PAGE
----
If you match or make contributions to employee accounts, that money is also tax deductible. It allows you to contribute to your own retirement savings plan, and like your employees, you have the option of elective deferrals that may allow you to lower your income tax bracket. Also, depending on your income, you may qualify for the Savers Credit.
Additional tax credits may soon be available, as federal lawmakers seek to make retirement plans more accessible and affordable for small business owners. For example, one bill under consideration would provide a tax credit to small businesses that auto-enroll their workers in their retirement plans.
Key takeaway: The government incentivizes small businesses to provide employee retirement plans with tax credits. You can deduct up to 50% or $500 of plan startup and administration costs for the first three years of your plan.
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Which Retirement Accounts Are Best For You
Phew! OK, we just threw a lot of information about a bunch of different retirement accounts at you. But the question remains: Which retirement accounts work best for you?
Honestly, the answer depends on your situation. An employee at a large company has different options than a freelance photographer. Youll want to meet with a qualified investment professional who can help you make the right decision.
But no matter who you are, we recommend investing 15% of your gross income for retirement in good growth stock mutual funds .
Here are our general guidelines for how to make the most of your retirement account options, especially if you have access to a workplace plan.
Reason : You Anticipate Selling Your Business When Its Time To Retire
Dreaming of that golden parachute when just the right investor comes along at just the right time? Thats a gamble. When the day comes, theres no guarantee youll find someone to carry on your legacy.
Reality: Will it sell for what you need? Hoping to sell your business down the road? We hate to raise this specter, but technology is evolving faster than Alexa can tell you what the weather is like outside. What if technology makes your product or service obsolete tomorrow? Were pretty sure the person who invented Wite-Out or the business model for Blockbuster or the BlackBerry didnt anticipate the tech evolution that would put those products on the Remember When shelf.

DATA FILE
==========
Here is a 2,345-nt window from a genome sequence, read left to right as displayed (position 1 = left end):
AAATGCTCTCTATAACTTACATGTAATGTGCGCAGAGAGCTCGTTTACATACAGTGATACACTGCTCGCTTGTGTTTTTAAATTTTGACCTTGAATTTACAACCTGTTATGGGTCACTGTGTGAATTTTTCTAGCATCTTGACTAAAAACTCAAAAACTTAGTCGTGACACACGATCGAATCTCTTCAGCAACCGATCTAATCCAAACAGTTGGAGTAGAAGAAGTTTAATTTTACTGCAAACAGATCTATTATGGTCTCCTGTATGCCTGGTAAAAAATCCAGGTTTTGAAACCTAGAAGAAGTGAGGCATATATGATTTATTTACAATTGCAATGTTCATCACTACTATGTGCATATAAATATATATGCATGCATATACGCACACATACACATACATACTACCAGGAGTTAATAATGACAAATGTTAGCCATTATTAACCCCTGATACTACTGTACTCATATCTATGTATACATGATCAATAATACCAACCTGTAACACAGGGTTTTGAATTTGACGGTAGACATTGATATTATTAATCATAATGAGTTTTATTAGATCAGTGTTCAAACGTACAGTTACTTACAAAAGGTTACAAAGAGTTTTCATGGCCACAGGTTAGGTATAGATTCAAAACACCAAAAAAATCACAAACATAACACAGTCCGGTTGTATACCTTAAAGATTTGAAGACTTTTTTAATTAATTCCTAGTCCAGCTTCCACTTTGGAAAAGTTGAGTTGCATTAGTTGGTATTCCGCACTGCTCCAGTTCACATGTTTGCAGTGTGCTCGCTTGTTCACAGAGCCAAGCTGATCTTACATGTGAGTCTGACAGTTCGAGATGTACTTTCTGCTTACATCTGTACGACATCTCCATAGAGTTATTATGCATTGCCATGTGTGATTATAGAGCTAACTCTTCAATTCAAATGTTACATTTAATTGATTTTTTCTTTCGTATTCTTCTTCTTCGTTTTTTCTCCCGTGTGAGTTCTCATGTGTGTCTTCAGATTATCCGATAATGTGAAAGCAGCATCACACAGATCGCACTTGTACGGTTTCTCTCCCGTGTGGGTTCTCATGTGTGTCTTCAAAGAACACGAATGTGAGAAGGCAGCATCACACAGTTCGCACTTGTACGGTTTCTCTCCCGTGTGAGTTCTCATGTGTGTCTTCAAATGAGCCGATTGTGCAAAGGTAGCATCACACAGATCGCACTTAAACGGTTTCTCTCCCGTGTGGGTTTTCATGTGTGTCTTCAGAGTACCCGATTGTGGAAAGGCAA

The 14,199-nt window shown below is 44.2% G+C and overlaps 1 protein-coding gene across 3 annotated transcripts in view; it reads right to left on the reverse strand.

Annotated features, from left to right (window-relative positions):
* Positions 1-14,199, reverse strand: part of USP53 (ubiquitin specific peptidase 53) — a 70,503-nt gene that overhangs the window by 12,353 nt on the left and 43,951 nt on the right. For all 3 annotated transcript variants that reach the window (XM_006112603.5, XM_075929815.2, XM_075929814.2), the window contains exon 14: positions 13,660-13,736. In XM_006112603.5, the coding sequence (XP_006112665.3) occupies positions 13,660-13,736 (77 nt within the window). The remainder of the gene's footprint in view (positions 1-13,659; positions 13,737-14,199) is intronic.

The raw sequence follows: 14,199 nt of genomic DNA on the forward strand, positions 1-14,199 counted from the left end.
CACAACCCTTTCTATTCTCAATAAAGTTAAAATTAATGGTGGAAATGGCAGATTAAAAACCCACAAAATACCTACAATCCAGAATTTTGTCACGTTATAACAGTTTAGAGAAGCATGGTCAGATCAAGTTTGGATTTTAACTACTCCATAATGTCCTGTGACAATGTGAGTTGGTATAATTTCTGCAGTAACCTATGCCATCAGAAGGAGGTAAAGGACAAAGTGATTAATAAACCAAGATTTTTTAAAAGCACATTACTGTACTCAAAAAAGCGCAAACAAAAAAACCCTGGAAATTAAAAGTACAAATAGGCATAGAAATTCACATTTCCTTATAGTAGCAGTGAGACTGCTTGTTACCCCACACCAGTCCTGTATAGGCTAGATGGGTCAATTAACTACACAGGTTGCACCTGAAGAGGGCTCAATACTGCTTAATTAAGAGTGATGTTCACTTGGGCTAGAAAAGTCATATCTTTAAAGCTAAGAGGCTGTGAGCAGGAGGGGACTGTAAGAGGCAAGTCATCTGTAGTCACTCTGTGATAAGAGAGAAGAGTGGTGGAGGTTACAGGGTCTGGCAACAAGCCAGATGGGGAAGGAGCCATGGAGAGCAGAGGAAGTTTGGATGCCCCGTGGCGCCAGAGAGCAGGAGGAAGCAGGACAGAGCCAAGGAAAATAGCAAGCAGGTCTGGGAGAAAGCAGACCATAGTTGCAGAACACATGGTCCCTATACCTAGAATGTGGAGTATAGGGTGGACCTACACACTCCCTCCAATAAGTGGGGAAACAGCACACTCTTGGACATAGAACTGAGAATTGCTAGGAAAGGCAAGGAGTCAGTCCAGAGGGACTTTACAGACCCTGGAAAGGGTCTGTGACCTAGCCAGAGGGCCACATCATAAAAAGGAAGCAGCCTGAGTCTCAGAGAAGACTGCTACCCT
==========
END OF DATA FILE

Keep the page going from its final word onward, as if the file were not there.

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Traditional Simple And Solo 401 Plans
401s are a popular retirement account option that comes in three general varieties:
Most businesses are eligible for 401 plans, but administrative fees and stringent requirements can make it difficult for small businesses to manage them alone. However, with the right plan provider, small businesses can offer 401 plans to their employees.
Simplified Employee Pension Plans
Simplified Employee Pension Plans, or SEP-IRAs, are a simple retirement plan option for small businesses, self-employed workers, or freelancers. A key distinction is that employers make all of the contributions to SEP-IRAs. They must make the same level of contribution for every employee. Small businesses, including sole proprietorships, S corporations, and partnerships can establish SEP-IRAs.
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A Guide To Small Business Retirement Plans
Running a small business or being self-employed can offer flexibility, freedom and control over your earning potential. While the perks are plentiful, theres one thing thats usually missing when you own a small business: an employer-sponsored retirement plan.
Self-employed people dont have 401s, and small business owners tend not offer them, citing the time and cost to set up and administer them. The good news is there are several other retirement plan options available to small business owners. If you have yet to begin saving for retirement as an entrepreneur, heres how you can change that.
Iras Are Still An Option For The Self
Even if you participate in a retirement plan as a self-employed individual including the SEP IRA or SIMPLE IRA you still have the ability to participate in a traditional IRA or a Roth IRA.
So you can max out your contributions in any of the above retirement plans and still take max advantage of your own personal IRA. For 2022, that means you can contribute up to $6,000 each year
Youll enjoy all the benefits of an IRA, including tax-deferred growth, and can take advantage of what many experts see as the best retirement account going the Roth IRA.